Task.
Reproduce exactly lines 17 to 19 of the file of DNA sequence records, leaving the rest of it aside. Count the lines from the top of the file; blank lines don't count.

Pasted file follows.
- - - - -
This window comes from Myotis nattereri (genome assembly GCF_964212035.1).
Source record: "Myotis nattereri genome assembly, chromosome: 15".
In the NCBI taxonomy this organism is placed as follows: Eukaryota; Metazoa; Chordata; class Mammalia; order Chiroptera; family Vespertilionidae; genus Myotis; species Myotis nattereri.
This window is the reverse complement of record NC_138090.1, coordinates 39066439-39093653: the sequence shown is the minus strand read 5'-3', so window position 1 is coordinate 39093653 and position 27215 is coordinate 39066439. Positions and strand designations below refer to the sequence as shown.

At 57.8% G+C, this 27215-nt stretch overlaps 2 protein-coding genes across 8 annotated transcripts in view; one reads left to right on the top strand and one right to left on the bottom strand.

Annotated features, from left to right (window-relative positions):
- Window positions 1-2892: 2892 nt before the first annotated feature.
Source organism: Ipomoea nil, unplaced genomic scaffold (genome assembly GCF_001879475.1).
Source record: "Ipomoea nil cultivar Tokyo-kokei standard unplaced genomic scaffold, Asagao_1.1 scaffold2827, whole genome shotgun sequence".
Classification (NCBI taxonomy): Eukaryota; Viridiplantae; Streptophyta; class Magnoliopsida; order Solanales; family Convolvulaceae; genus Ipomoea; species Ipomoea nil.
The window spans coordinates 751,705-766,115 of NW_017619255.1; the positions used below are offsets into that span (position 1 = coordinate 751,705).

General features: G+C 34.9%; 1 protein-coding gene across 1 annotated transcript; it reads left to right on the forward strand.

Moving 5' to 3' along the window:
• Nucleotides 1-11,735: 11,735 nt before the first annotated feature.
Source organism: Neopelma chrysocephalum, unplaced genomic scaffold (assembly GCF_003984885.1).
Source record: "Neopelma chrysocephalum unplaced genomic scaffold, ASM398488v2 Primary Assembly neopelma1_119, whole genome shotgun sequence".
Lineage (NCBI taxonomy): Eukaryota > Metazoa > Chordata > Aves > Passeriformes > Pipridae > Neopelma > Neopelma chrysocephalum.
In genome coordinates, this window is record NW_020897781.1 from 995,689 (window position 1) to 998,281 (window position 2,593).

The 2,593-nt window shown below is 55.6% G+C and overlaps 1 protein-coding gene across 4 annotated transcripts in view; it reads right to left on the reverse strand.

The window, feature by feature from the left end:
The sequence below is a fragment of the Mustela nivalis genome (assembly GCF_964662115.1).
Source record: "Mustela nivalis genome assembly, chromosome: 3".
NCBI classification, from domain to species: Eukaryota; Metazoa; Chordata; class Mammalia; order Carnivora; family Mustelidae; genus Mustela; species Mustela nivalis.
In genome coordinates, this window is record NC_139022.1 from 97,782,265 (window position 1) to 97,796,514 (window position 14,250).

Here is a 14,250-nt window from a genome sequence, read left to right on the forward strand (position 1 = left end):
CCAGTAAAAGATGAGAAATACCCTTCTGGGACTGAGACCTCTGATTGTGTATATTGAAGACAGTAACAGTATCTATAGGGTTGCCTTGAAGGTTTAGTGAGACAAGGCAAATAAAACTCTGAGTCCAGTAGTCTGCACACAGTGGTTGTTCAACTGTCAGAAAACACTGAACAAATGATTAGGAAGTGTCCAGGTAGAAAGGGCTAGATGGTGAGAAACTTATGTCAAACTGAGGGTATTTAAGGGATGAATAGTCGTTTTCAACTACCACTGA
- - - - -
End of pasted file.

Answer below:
Lineage (NCBI taxonomy): Eukaryota > Metazoa > Chordata > Aves > Passeriformes > Pipridae > Neopelma > Neopelma chrysocephalum.
In genome coordinates, this window is record NW_020897781.1 from 995,689 (window position 1) to 998,281 (window position 2,593).

The 2,593-nt window shown below is 55.6% G+C and overlaps 1 protein-coding gene across 4 annotated transcripts in view; it reads right to left on the reverse strand.